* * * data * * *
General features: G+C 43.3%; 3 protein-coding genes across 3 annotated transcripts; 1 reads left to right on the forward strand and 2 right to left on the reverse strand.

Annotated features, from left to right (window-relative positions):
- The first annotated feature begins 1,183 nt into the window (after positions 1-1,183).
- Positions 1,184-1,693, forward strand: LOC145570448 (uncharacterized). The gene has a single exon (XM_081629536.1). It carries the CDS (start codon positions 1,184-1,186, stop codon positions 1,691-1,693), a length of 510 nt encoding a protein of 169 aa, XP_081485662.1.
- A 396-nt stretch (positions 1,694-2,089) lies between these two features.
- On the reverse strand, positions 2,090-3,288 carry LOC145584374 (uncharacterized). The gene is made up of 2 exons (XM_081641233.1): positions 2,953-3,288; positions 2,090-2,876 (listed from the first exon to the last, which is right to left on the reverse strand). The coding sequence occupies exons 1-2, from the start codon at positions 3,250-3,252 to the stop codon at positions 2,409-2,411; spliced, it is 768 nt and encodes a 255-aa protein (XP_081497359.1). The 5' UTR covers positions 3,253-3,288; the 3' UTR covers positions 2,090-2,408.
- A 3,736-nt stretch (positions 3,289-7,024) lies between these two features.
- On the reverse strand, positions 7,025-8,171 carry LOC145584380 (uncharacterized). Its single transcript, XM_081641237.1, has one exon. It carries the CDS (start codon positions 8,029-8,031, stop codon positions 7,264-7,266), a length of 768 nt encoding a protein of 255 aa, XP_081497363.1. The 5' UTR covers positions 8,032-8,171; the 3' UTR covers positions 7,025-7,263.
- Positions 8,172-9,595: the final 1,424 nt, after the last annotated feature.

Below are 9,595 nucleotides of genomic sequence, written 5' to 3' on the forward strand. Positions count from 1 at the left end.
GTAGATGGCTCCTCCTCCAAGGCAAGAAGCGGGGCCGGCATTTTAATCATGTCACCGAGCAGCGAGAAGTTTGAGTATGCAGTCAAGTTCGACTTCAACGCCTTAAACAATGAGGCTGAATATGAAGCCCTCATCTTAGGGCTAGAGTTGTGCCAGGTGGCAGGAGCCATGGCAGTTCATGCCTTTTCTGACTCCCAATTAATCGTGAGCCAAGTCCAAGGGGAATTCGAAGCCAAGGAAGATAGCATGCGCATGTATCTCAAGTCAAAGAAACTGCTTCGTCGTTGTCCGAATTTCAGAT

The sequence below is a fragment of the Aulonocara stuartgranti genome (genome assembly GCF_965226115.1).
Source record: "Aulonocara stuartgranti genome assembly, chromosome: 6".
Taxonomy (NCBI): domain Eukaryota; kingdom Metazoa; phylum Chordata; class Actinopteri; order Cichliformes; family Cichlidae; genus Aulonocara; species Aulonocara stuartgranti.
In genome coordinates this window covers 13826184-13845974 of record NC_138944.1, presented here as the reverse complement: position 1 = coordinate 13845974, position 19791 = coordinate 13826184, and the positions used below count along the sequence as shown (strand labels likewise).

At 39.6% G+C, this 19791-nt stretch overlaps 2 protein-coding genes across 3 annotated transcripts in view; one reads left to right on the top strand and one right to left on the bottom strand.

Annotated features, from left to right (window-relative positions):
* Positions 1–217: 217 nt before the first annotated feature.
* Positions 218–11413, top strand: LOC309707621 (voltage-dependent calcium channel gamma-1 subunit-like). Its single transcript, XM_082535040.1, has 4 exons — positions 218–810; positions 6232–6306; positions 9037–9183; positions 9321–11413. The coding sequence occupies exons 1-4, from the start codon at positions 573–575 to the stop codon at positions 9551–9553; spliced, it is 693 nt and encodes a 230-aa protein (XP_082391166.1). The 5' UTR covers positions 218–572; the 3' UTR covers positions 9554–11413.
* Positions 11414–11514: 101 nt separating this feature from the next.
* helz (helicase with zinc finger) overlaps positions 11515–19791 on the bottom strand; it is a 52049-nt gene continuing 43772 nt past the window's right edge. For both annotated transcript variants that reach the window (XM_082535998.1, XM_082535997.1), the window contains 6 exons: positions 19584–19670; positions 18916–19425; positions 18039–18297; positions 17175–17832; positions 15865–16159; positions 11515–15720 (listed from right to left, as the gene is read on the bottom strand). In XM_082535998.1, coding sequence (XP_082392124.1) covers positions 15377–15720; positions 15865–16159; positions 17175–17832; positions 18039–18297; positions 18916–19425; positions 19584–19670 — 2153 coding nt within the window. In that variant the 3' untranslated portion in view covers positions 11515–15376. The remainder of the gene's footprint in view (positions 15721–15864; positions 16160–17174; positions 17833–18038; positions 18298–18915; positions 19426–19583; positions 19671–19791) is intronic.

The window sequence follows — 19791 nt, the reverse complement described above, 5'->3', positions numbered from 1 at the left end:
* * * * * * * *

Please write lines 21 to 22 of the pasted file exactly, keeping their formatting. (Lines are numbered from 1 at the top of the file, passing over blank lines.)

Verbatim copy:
* helz (helicase with zinc finger) overlaps positions 11515–19791 on the bottom strand; it is a 52049-nt gene continuing 43772 nt past the window's right edge. For both annotated transcript variants that reach the window (XM_082535998.1, XM_082535997.1), the window contains 6 exons: positions 19584–19670; positions 18916–19425; positions 18039–18297; positions 17175–17832; positions 15865–16159; positions 11515–15720 (listed from right to left, as the gene is read on the bottom strand). In XM_082535998.1, coding sequence (XP_082392124.1) covers positions 15377–15720; positions 15865–16159; positions 17175–17832; positions 18039–18297; positions 18916–19425; positions 19584–19670 — 2153 coding nt within the window. In that variant the 3' untranslated portion in view covers positions 11515–15376. The remainder of the gene's footprint in view (positions 15721–15864; positions 16160–17174; positions 17833–18038; positions 18298–18915; positions 19426–19583; positions 19671–19791) is intronic.

The window sequence follows — 19791 nt, the reverse complement described above, 5'->3', positions numbered from 1 at the left end: